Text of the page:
Who’s taking over from Maradona was the question from day one. They gave me his locker with his name still on and all his stuff still inside. His number was available but I wanted to wear 8. It was my number and it was in my contract. Come match day, Bernd Schuster goes and sits beside the 8. Bernd was a big figure with a strong German mentality; a wonderful player and my supplier from midfield. Like Glenn Hoddle, he’d find you anywhere with left or right foot.
I needed to handle it delicately. So I go over and say: “Bernd, it’s my number. I’ve got an agreement. I like the 8. I’ve scored goals wearing this number. It gives me confidence. I really need to wear it.” Fortunately, he spoke good English. He said: “I understand, but for all the reasons you just said I like 8.”
‘I walked away and Terry Venables came over to ask if there was a problem. I said: “Well, Bernd’s not giving me the 8 shirt.” He said: “Do you want me to get it for you?” All the players were watching and it would have been a big controversy to knock Bernd off his pedestal. He would have walked out before the game. I said I’d handle it, and went back and gave him more spiel. Tried it from another angle. Again, he said: “Yes, but I really need this shirt.”
‘Then he looked around and said: “Steve, I am not taking the 10.” As soon as he said that it clicked. He couldn’t take the 10. As soon as you put the 10 on, people are comparing you to Maradona. So I said: “I’ll take 10. Ten’s fine”. From that moment we were solid friends.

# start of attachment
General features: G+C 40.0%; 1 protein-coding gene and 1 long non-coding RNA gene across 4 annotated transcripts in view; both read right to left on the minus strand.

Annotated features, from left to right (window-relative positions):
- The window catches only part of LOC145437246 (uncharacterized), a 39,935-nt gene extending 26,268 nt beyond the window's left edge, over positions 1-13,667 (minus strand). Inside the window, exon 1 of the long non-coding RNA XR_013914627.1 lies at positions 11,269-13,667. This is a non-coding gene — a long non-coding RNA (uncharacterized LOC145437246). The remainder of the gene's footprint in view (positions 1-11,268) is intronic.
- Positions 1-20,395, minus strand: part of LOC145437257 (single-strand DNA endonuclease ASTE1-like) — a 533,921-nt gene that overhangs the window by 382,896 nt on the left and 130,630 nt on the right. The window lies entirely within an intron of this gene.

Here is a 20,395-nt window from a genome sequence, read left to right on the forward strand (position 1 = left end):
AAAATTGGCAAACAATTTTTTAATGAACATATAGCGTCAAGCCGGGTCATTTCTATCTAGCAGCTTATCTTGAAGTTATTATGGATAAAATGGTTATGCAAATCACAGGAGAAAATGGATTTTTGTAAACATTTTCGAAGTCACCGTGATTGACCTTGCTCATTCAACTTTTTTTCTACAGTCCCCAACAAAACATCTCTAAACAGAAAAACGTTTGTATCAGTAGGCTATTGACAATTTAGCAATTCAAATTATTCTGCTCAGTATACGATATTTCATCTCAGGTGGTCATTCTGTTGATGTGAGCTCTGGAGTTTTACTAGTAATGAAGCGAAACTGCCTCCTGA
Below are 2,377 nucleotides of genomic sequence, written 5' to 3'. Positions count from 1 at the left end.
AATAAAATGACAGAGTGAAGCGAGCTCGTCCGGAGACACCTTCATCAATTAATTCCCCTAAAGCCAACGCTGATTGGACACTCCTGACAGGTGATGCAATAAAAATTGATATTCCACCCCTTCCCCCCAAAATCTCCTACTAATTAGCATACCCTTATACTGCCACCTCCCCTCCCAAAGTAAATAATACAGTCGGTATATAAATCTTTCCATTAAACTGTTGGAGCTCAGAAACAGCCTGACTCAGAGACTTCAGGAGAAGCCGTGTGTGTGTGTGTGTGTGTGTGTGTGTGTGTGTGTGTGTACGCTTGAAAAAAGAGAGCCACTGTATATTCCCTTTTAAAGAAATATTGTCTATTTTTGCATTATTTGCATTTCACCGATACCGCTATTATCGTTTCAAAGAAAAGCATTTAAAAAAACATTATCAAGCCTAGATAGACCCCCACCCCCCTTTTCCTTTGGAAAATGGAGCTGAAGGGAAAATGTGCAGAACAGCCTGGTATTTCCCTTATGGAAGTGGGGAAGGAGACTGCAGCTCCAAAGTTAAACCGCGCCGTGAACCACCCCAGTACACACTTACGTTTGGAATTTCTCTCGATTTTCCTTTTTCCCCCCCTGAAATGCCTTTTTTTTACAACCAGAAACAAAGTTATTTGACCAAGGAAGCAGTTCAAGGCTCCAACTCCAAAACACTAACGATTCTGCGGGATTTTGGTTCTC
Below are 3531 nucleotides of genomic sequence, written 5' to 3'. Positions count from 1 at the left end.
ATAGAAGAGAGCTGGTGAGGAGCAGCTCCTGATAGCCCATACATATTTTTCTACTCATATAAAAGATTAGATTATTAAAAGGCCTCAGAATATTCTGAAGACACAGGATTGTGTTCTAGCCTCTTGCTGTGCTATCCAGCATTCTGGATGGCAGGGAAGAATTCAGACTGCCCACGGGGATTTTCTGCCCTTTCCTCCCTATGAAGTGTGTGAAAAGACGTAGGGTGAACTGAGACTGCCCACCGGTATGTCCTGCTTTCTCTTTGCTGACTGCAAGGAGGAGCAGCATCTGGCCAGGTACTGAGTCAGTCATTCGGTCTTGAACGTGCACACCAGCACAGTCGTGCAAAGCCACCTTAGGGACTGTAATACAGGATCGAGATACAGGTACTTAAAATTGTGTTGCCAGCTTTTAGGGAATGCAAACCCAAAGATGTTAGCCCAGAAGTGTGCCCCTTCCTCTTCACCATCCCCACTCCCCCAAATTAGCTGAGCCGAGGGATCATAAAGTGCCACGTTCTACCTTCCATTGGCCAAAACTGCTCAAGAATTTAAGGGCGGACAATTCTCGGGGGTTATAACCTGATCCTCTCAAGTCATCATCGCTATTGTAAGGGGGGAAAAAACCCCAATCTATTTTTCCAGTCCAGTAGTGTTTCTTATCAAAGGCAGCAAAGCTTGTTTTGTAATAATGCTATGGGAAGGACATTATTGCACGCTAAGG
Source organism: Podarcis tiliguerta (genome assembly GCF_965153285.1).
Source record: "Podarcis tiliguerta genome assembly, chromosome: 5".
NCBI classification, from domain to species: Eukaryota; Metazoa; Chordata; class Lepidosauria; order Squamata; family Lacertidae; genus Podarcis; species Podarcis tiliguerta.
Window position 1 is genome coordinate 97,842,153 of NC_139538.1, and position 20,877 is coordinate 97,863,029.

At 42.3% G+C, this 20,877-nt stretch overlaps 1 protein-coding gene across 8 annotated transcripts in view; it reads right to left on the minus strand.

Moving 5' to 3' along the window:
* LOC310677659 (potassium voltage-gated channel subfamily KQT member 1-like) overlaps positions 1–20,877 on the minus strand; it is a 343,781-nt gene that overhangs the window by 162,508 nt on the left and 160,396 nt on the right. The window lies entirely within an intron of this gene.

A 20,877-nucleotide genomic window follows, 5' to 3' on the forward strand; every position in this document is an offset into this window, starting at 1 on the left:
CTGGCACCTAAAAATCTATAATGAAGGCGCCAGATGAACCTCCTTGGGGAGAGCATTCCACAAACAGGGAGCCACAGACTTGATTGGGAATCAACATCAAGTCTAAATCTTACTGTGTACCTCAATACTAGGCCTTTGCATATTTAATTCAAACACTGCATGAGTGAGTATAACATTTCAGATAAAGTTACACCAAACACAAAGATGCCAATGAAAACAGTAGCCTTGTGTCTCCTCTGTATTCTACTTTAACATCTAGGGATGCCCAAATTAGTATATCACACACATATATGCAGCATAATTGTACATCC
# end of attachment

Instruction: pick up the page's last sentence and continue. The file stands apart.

Unfortunately for Lineker, Venables’ replacement as manager, Johan Cruyff, didn’t consider him an automatic starter and often played him on the right wing.
That meant that, in the latter part of his Barcelona career, he often appeared in number 7, as he had starting off at Leicester.
After signing off with victory in the 1989 European Cup Winners’ Cup, a reunion with Venables beckoned.
Tottenham Hotspur (1989-92)
Whether his preference had changed due to international success or if it was down to the fact that the Tottenham number 8 shirt was the property of Paul Gascoigne, Lineker wore 10 in all of his 139 games for Spurs, scoring 80 goals and winning the 1991 FA Cup.
Nagoya Grampus Eight (1992-94)
Lineker finished his career as one of the main attractions in the fledgling J-League.
Unfortunately, he was hampered by injury and was limited to 23 games over two years, scoring nine time.
However, there can be no denying the quality shown throughout his career, proving that you don’t need to wear 9 to be a great goalscorer.